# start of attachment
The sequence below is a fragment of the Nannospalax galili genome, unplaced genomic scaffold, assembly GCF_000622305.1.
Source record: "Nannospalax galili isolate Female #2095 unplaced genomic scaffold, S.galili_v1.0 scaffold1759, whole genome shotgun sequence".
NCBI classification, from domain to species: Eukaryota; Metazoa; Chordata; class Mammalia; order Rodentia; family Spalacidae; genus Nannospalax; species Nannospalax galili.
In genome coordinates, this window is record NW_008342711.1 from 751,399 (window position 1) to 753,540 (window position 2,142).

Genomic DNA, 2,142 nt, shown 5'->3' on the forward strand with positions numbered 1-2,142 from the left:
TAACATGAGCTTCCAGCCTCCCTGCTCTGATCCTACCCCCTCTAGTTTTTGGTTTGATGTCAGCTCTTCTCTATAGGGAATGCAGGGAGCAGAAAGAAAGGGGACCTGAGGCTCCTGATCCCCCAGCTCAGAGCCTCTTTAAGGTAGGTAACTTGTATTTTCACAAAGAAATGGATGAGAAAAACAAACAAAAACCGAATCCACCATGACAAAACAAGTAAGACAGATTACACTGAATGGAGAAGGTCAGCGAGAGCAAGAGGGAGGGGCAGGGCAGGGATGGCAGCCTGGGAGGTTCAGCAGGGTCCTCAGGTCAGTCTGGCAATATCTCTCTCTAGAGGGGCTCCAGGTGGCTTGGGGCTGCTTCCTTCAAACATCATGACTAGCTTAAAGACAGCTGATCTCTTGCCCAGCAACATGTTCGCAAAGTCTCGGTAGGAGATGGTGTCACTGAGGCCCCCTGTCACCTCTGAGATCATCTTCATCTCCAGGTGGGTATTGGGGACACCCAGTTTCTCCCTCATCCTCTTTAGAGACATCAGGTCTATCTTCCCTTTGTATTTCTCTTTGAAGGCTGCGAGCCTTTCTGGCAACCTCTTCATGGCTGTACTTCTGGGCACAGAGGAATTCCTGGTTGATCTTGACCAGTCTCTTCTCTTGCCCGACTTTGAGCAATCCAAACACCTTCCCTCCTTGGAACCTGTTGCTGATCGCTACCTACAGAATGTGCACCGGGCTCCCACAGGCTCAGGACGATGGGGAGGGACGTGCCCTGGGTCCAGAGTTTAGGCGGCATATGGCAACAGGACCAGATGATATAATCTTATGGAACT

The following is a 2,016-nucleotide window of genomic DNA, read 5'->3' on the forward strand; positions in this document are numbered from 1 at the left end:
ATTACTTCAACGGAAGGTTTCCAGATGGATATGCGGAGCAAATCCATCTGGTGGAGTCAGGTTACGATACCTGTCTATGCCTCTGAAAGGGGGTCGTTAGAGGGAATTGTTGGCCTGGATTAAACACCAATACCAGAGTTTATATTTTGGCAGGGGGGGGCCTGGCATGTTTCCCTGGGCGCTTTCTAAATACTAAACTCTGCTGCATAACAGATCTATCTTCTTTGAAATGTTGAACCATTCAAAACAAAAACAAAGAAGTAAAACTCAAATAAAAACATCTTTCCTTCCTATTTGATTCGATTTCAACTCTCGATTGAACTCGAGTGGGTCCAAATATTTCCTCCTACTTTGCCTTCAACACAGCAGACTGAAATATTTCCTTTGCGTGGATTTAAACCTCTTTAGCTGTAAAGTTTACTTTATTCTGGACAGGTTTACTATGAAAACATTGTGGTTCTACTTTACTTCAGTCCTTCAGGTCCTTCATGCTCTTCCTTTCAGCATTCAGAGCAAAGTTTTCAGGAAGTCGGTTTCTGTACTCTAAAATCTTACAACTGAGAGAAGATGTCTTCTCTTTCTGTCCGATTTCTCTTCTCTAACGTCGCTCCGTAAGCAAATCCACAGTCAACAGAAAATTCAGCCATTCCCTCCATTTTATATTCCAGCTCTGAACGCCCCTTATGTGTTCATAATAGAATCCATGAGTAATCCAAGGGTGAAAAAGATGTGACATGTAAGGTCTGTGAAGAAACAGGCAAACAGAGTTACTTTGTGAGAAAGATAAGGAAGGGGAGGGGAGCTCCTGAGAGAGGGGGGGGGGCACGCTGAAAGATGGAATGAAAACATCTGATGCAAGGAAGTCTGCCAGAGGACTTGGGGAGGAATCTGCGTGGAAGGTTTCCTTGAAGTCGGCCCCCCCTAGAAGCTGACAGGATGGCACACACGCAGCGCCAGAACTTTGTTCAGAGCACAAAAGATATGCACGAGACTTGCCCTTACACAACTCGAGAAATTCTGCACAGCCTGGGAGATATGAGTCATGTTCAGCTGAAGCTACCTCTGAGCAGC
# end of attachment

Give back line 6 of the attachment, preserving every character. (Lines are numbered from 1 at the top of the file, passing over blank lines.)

TAACATGAGCTTCCAGCCTCCCTGCTCTGATCCTACCCCCTCTAGTTTTTGGTTTGATGTCAGCTCTTCTCTATAGGGAATGCAGGGAGCAGAAAGAAAGGGGACCTGAGGCTCCTGATCCCCCAGCTCAGAGCCTCTTTAAGGTAGGTAACTTGTATTTTCACAAAGAAATGGATGAGAAAAACAAACAAAAACCGAATCCACCATGACAAAACAAGTAAGACAGATTACACTGAATGGAGAAGGTCAGCGAGAGCAAGAGGGAGGGGCAGGGCAGGGATGGCAGCCTGGGAGGTTCAGCAGGGTCCTCAGGTCAGTCTGGCAATATCTCTCTCTAGAGGGGCTCCAGGTGGCTTGGGGCTGCTTCCTTCAAACATCATGACTAGCTTAAAGACAGCTGATCTCTTGCCCAGCAACATGTTCGCAAAGTCTCGGTAGGAGATGGTGTCACTGAGGCCCCCTGTCACCTCTGAGATCATCTTCATCTCCAGGTGGGTATTGGGGACACCCAGTTTCTCCCTCATCCTCTTTAGAGACATCAGGTCTATCTTCCCTTTGTATTTCTCTTTGAAGGCTGCGAGCCTTTCTGGCAACCTCTTCATGGCTGTACTTCTGGGCACAGAGGAATTCCTGGTTGATCTTGACCAGTCTCTTCTCTTGCCCGACTTTGAGCAATCCAAACACCTTCCCTCCTTGGAACCTGTTGCTGATCGCTACCTACAGAATGTGCACCGGGCTCCCACAGGCTCAGGACGATGGGGAGGGACGTGCCCTGGGTCCAGAGTTTAGGCGGCATATGGCAACAGGACCAGATGATATAATCTTATGGAACT